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Feeling free 25 years after rape


MARIA BRADSHAW, [email protected]

Feeling free 25 years after rape

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Haunted by a rape 25 years ago, a woman has returned to Barbados from the United States to finally confront her demons and report to the police the man who defiled her.

After visiting the spot where the assault took place for the first time since that fateful night, the woman told THE NATION she had finally come forward for her own peace of mind and to rid her body of the indescribable pain she had been feeling for so many years.

“I felt shame and embarrassment. I felt as if I was being raped all over again,” she said of the day three weeks ago when she walked into a rural police station and announced that she was there to report a rape.

It was the same police station she had walked past on that dreadful night after the man, who she called her “favourite cousin”, assaulted her on a dark and desolate road.

She was only 16 at the time.

She recalled that she had left home that night to meet her teacher and her best friend in Bridgetown so that the teacher could take them to see the Christmas lights at Bonnetts, Brittons Hill, St Michael.

However, the minibus in which she was travelling turned in to a gas station along the way to fill up and then broke down in Town. When she finally arrived at the meeting spot and did not see them, she thought they had already left, so she decided to go back home.

“I was standing in front of the bus terminal waiting for a bus when my cousin passed by with a man and asked me what I was doing there. I told him that I was waiting for the bus and he told me he going in Julie N’ Supermarket for a few items and then he going home. I opted to go with him because I knew them and he was the favourite one out of the brothers. He also lived close to me.”

He took home the man first, but drove onto a road she was not familiar with.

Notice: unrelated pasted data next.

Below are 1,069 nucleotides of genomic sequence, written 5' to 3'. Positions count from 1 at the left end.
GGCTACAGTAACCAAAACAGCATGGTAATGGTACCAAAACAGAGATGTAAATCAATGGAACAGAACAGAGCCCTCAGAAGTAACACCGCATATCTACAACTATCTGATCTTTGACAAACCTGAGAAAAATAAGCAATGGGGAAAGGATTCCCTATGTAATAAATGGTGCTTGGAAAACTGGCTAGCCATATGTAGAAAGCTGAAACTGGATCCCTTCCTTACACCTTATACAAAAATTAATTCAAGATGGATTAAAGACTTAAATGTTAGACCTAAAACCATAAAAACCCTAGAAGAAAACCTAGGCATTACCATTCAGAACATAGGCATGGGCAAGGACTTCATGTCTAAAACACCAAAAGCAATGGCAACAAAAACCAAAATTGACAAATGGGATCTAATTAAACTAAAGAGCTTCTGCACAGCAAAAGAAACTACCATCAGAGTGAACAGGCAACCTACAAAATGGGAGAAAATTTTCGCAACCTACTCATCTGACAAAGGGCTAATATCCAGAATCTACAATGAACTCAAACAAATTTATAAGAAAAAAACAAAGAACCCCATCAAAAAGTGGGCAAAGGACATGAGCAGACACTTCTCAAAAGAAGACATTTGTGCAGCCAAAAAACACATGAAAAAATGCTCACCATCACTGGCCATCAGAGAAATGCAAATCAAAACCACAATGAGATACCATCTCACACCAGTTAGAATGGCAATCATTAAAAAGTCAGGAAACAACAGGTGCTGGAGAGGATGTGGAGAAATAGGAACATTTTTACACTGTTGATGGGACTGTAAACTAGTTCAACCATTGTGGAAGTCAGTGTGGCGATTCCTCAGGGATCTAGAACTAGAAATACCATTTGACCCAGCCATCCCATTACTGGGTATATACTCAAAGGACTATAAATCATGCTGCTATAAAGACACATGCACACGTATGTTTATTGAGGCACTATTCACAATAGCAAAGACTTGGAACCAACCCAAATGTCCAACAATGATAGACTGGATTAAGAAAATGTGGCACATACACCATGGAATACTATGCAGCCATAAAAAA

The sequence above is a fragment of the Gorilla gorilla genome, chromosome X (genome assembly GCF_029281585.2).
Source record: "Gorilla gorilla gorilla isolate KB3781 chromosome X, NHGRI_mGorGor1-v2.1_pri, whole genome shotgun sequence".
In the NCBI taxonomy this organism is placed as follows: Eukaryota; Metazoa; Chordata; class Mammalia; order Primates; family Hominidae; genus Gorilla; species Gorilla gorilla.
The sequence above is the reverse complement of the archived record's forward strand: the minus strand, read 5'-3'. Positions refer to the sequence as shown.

“It was a dark, bushy, road,” she recalled. “He pulled off the road and I thought something was wrong with the car, but he said: ‘Give me wuh you promise me’.

“I said: ‘Wuh I promise you?’ and he steupse hard and reached over me, pulled off my seat belt and push down the seat. I started to fight and he pull out this big long knife and put it to my throat. I could never get the image of that knife out of my head. The moonlight was so bright and the knife was just glistening. I fight until I feel like I was fighting but my body wasn’t moving. I felt like if I didn’t take a breath that I would die. He get up and pull me out of the car on the ground and that was when it happened. I remember it was very short, but I can’t remember he being inside of me; I just blocked it out.”

She also does not remember what happened after the act, but pointed out that he drove her to an area near to her home.

“I stood in the road and I could have gone left to the police station or gone right to my house. I decided to go to my teacher’s house. Going there was the only thing I could think of, but when I knocked and she opened the door she was upset that I had not met up with her, and I felt like I disappointed her, so I left and went straight past the police station and went home.

“I didn’t tell anybody what happened. I didn’t feel like I could tell anyone. I just went in the backyard and bathe and bathe and scrub and scrub, but I never felt clean.”

Over the years, she tried to forget the event, but would always have chance encounters with her cousin.

“Every time I saw him, I became emotional and I would try to kill him. I remember a time I saw him in Town and I took up a chair to hit him and my friends had to pull me back.”

She also started to isolate herself from people.

But it was the excruciating pain in her body that she has had to deal with for all these years that made her finally realise that it was connected to the trauma she experienced.

“I had this pain in my right side for years. It would radiate all across my pelvis and got me vomiting and got inside me hot. I went to doctors in Barbados. I even had a laparoscopy, but doctors diagnosed me with irritable bowel syndrome.”

Finally, her wife of two years convinced her to return to Barbados and deal with the situation.

“Early this year, I went into a deep depression. I felt as if I was at death’s door. My wife noticed the pain I was in and I opened up and told her what happened to me. She realised that I don’t forgive people; if anyone does me anything they are dead to me. She told me I need to let go and I have to forgive; I have to start to heal.”

Leaving the United States and coming back to Barbados to deal with this situation has also been therapeutic for her.

While she does not know if the police will charge the man who violated her, she said releasing the pain has been her victory.

“Some police officers told me the statute of limitation had run out, while others told me there was no statute of limitation on rape and murder. I felt as if some of the police were trying to discourage me from making the report by telling me that too much time had passed and there was no evidence, but I spoke my truth and I leave it in their hands,” she said. (MB)

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